Pilot Overflies Destination, Asleep for 40 Minutes
A pilot overflies the destination. The pilot — unresponsive to air traffic control calls for 40 minutes — had fallen asleep due to fatigue likely exacerbated by mild hypoxia from the intermittent use of supplemental oxygen.
You may be asking, Why does a pilot fall asleep?
The pilot was conducting a ferry flight of a Cessna 208B Caravan aircraft from Cairns, Queensland, to Redcliffe on the afternoon of July 2, 2020. While cruising at 10,000 feet, the pilot encountered unforecast icing conditions and poor visibility due to cloud and climbed to 11,000 feet and began using the aircraft’s supplemental oxygen system intermittently. (Pilots are required to continuously use supplemental oxygen when flying unpressurized aircraft, such as the Caravan, when flying above 10,000 feet.)
When the aircraft was about 53 km west-north-west of Sunshine Coast Airport, air traffic control (ATC) unsuccessfully attempted to contact the pilot [asleep] regarding the planned descent into Redcliffe, the investigation notes.
Following repeated calls to the pilot, ATC enlisted the assistance of pilots in nearby aircraft to contact the Caravan pilot, who was seen to overfly Redcliffe and track towards Brisbane.
The pilot of a Royal Flying Doctor Service Beechcraft B200 King Air aircraft departing Brisbane was asked by ATC to intercept and contact the Caravan pilot, but their initial efforts were unsuccessful. The King Air pilot then dipped the wings and approached the Cessna in an attempt to trigger its traffic alert and collision system (TCAS), but the pilot remained unresponsive.
At 5:35 pm, after 40 minutes without contact and when the aircraft was about 111 km south-south-east of the intended destination, the pilot woke, realized he had been asleep, and ATC communications were reestablished. The pilot was then instructed to land at Gold Coast Airport, where the aircraft landed safely just after 6 pm.
“The ATSB found that the pilot was likely experiencing a level of fatigue due to inadequate sleep the night before and leading up to the incident,” ATSB Acting Transport Safety Director, Kerri Hughes, said.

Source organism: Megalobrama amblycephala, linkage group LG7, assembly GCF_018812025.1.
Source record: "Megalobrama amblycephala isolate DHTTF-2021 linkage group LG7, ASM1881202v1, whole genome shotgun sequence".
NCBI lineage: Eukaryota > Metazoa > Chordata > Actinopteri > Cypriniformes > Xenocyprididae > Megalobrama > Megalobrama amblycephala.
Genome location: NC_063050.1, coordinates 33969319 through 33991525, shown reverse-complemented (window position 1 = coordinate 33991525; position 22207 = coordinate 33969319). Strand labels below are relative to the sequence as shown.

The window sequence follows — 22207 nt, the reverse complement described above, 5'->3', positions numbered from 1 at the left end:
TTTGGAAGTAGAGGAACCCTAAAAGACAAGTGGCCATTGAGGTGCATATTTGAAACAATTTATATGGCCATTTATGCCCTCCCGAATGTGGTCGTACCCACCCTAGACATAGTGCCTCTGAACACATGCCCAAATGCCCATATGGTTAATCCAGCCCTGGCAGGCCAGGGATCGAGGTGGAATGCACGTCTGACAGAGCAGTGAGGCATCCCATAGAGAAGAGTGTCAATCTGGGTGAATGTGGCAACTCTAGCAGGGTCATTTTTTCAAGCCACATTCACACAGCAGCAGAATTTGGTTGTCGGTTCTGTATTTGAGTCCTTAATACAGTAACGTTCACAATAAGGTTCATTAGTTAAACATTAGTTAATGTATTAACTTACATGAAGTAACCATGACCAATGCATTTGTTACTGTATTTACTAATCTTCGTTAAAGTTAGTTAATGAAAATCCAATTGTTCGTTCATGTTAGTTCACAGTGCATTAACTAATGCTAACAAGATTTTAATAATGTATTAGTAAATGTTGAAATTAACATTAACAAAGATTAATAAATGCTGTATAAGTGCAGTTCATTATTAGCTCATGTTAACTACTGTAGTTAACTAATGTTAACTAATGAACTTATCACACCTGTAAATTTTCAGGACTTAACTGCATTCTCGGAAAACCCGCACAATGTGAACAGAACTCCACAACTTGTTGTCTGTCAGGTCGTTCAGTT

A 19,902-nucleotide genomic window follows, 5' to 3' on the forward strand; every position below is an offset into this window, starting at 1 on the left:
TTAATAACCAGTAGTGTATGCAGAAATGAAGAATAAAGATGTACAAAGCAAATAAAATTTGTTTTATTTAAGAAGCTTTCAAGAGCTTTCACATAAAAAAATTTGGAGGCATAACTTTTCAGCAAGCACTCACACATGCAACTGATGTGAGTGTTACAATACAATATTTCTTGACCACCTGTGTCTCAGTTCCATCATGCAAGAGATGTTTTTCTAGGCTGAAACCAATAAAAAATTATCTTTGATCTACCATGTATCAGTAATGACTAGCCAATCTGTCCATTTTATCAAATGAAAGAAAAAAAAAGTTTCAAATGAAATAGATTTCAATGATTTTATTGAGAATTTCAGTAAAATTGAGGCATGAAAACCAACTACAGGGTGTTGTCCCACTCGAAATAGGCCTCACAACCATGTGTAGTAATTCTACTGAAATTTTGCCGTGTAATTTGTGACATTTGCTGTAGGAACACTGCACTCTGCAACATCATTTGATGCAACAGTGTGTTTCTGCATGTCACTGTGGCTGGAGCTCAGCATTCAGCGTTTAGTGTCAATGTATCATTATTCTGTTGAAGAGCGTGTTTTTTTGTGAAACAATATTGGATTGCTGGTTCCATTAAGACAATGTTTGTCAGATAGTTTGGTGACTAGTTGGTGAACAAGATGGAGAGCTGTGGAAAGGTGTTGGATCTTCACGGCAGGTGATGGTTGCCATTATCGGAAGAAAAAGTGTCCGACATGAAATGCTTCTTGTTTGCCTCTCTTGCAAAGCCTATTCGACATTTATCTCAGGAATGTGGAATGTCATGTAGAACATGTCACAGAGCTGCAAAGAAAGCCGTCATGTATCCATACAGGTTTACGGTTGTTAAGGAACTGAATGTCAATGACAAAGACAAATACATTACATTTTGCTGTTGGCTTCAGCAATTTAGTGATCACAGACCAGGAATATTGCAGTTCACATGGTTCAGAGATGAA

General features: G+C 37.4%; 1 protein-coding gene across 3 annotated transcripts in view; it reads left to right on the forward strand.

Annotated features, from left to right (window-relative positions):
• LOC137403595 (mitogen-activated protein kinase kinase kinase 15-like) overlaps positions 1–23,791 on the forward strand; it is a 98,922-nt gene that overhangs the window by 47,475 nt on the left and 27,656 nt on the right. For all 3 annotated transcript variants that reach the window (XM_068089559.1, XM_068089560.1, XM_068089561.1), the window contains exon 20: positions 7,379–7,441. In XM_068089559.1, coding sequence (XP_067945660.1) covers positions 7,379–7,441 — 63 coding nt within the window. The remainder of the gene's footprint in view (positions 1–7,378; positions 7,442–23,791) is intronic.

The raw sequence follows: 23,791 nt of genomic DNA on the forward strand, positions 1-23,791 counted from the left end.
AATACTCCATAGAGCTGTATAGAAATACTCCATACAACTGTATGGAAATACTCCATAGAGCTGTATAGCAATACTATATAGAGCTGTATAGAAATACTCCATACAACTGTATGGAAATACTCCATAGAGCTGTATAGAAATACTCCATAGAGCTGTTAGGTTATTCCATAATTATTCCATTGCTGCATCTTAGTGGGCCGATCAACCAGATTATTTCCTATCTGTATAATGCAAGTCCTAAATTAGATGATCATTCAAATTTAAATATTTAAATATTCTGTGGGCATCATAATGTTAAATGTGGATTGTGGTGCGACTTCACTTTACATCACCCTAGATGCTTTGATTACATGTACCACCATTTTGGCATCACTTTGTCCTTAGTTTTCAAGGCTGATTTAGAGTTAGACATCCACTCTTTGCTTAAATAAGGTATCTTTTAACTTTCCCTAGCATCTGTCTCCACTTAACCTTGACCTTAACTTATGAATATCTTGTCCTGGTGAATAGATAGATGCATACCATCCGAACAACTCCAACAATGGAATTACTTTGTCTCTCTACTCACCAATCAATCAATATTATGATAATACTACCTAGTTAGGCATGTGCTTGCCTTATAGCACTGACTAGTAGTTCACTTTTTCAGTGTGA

“Further, operating at 11,000 feet with intermittent use of supplemental oxygen likely resulted in the pilot experiencing mild hypoxia. This likely exacerbated the pilot’s existing fatigue and contributed to the pilot falling asleep.”
Ms. Hughes said most people generally underestimate their level of fatigue and tend to overestimate their abilities.
“This incident emphasizes the importance of pilots monitoring their own health and wellbeing, to ensure that they are well-rested and adequately nourished, especially when conducting single pilot operations.”
Ms. Hughes said the investigation carefully considered the role of hypoxia in the incident.
“Although a common symptom of hypoxia is loss of consciousness, it is not typical for someone experiencing hypoxia to regain consciousness, while still operating at the same altitude and without additional oxygen,” she said.
“Therefore, from the information obtained by a medical specialist engaged by the ATSB and from studies conducted on mild hypoxia at moderate altitudes, the ATSB determined that it was unlikely that the pilot had lost consciousness solely due to mild hypoxia.
“Rather, the pilot had fallen asleep likely due to a combination of fatigue and mild hypoxia, possibly exacerbated by dehydration and diet.”
- Fatigue was likely exacerbated by mild hypoxia, contributing to the pilot falling asleep;
- Pilots need to monitor their health and wellbeing to ensure they are well rested before flight;
- Continuous use of supplemental oxygen is required when flying above 10,000 ft in unpressurised aircraft.
Read the full ATSB (Australian Transport Safety Bureau) report: AO-2020-32: Pilot incapacitation involving Cessna 208B, VH-DQP, 53 km west-north-west of Sunshine Coast Airport, Queensland, on 2 July 2020.
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